This archived news story is available only for your personal, non-commercial use. Information in the story may be outdated or superseded by additional information. Reading or replaying the story in its archived form does not constitute a republication of the story.
SALT LAKE CITY (AP) — A Utah couple welcomed their fourth child into the world on the side of Interstate 15, coached through delivery problems by a 911 operator.
Dispatcher William Kalaher was new to the job and had only been taking solo calls for two weeks when he answered the call from the Eagle Mountain couple around 1 a.m. Friday, KUTV-TV reported (http://bit.ly/1UXq2ze ).
"I mean, we joke, 'Oh you're going to get a pregnancy call,'" Kalaher said, "and then it actually happens. You train for it, and then here we are. I really wasn't expecting it. But you've got to be ready for it. It's 911."
Kristin Allred gave birth to her 8.4-pound baby girl, Anne, in the family truck. She said she and her husband were about 6 miles from Intermountain Medical Center when she realized they weren't going to make it.
"My body told me I needed to push, and here she is!" Allred said.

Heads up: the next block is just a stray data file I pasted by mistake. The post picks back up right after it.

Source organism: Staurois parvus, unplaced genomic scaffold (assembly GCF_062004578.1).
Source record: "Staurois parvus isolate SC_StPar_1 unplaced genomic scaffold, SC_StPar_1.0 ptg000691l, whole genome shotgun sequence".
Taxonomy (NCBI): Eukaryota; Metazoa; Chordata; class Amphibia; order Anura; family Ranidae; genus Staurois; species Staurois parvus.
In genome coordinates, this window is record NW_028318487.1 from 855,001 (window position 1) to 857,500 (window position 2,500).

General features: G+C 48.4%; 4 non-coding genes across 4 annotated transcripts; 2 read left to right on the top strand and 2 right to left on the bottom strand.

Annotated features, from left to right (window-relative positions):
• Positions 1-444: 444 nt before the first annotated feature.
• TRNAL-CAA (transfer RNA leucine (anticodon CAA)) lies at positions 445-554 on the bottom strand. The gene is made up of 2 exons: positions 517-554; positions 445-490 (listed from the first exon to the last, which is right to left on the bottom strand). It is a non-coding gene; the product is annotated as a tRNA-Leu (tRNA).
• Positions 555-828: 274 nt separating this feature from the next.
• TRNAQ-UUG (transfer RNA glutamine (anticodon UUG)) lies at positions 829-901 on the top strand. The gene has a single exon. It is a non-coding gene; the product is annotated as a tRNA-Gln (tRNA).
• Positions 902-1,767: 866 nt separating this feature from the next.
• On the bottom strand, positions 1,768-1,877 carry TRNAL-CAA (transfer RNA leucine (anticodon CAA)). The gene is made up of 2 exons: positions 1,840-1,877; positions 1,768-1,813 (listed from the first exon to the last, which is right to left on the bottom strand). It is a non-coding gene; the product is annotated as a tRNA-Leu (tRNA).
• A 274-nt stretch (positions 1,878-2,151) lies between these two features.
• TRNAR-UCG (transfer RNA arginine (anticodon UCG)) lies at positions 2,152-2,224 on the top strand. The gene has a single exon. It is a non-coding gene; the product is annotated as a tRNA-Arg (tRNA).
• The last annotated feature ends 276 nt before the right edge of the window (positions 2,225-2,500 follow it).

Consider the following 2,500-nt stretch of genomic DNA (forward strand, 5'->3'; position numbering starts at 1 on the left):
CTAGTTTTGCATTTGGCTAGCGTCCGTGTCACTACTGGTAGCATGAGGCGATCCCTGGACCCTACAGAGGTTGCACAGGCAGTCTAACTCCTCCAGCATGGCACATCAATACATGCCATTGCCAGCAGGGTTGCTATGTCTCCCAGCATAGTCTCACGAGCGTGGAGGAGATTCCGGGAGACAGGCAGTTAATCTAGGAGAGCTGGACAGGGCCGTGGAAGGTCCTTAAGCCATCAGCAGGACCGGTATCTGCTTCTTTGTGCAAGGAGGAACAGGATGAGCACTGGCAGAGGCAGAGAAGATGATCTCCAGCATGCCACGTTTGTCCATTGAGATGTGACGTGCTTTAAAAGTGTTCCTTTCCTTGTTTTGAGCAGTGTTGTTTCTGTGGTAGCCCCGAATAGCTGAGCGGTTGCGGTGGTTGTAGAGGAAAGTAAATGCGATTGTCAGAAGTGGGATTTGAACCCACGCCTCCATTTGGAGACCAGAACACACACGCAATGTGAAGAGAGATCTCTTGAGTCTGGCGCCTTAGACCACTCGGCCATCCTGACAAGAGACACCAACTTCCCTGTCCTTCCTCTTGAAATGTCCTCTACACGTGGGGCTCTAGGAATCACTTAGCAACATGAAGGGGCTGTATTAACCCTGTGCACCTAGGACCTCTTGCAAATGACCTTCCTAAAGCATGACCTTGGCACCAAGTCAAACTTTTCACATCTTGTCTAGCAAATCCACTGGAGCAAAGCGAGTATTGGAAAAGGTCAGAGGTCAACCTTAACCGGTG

The baby came out with the umbilical cord wrapped around her neck. She cried and then went limp.
Kristin's husband, Shay, had called 911. Kalaher asked if the baby was breathing — she wasn't — and then told the Allreds what to do.
"I need you to take a string — a shoelace, possibly — and tie it tightly around the umbilical cord about 6 inches from the baby. I need you to do it now and tell me when it's done," Kalaher can be heard telling Shay Allred during the 911 call.
The baby started breathing about 30 seconds later.
"As soon as we tilted her head back, she just gasped her first breath and it was like, ah, thank goodness," Shay Allred said.
The couple said it was comforting having Kalaher on the phone during the birth.
"He definitely helped us stay calm in the fact of helping her breathe, because that was just terrifying," said Kristin Allred.
Paramedics and police arrived about five minutes later. The mother and baby were admitted to the hospital Friday and released Sunday.
Kalaher said the birth was his first major call and the "best case scenario," because the Allreds listened to him and were able to get the baby breathing.
After the call, the first thing Kalaher did was call his mom.
"I was like, 'Mom, I delivered a baby on I-15!'" he said. "And she's like, 'What?'"
Information from: KUTV-TV, http://www.kutv.com/
Copyright © The Associated Press. All rights reserved. This material may not be published, broadcast, rewritten or redistributed.